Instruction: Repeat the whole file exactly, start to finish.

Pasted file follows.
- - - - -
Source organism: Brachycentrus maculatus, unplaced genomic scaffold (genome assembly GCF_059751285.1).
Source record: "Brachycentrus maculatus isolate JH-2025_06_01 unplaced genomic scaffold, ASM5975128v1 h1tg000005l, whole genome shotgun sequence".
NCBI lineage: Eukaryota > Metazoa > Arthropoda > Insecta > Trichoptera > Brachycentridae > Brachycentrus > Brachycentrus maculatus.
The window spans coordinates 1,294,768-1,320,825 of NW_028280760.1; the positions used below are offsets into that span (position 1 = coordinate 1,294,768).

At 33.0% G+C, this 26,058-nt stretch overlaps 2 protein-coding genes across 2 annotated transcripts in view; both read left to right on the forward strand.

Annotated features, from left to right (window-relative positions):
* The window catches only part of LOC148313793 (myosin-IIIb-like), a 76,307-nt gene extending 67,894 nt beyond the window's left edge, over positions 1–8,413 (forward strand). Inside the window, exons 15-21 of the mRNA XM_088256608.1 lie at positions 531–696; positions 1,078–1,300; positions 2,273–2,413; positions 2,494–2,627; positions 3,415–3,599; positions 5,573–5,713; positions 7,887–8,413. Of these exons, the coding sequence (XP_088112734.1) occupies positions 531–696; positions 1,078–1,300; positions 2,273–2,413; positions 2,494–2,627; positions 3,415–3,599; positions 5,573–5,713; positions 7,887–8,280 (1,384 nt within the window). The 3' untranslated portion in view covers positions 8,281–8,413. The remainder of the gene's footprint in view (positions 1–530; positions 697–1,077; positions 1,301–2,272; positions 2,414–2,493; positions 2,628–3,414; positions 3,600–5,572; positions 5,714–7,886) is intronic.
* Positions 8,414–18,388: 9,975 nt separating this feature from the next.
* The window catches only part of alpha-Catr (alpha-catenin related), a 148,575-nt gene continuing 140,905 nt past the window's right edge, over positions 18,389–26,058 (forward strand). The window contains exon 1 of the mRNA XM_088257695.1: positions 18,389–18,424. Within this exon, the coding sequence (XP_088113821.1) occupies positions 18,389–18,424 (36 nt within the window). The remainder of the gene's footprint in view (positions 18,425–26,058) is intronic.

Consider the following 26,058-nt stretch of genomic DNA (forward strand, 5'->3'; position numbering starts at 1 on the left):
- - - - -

Source organism: Brachycentrus maculatus, unplaced genomic scaffold (genome assembly GCF_059751285.1).
Source record: "Brachycentrus maculatus isolate JH-2025_06_01 unplaced genomic scaffold, ASM5975128v1 h1tg000005l, whole genome shotgun sequence".
NCBI lineage: Eukaryota > Metazoa > Arthropoda > Insecta > Trichoptera > Brachycentridae > Brachycentrus > Brachycentrus maculatus.
The window spans coordinates 1,294,768-1,320,825 of NW_028280760.1; the positions used below are offsets into that span (position 1 = coordinate 1,294,768).

At 33.0% G+C, this 26,058-nt stretch overlaps 2 protein-coding genes across 2 annotated transcripts in view; both read left to right on the forward strand.

Annotated features, from left to right (window-relative positions):
* The window catches only part of LOC148313793 (myosin-IIIb-like), a 76,307-nt gene extending 67,894 nt beyond the window's left edge, over positions 1–8,413 (forward strand). Inside the window, exons 15-21 of the mRNA XM_088256608.1 lie at positions 531–696; positions 1,078–1,300; positions 2,273–2,413; positions 2,494–2,627; positions 3,415–3,599; positions 5,573–5,713; positions 7,887–8,413. Of these exons, the coding sequence (XP_088112734.1) occupies positions 531–696; positions 1,078–1,300; positions 2,273–2,413; positions 2,494–2,627; positions 3,415–3,599; positions 5,573–5,713; positions 7,887–8,280 (1,384 nt within the window). The 3' untranslated portion in view covers positions 8,281–8,413. The remainder of the gene's footprint in view (positions 1–530; positions 697–1,077; positions 1,301–2,272; positions 2,414–2,493; positions 2,628–3,414; positions 3,600–5,572; positions 5,714–7,886) is intronic.
* Positions 8,414–18,388: 9,975 nt separating this feature from the next.
* The window catches only part of alpha-Catr (alpha-catenin related), a 148,575-nt gene continuing 140,905 nt past the window's right edge, over positions 18,389–26,058 (forward strand). The window contains exon 1 of the mRNA XM_088257695.1: positions 18,389–18,424. Within this exon, the coding sequence (XP_088113821.1) occupies positions 18,389–18,424 (36 nt within the window). The remainder of the gene's footprint in view (positions 18,425–26,058) is intronic.

Consider the following 26,058-nt stretch of genomic DNA (forward strand, 5'->3'; position numbering starts at 1 on the left):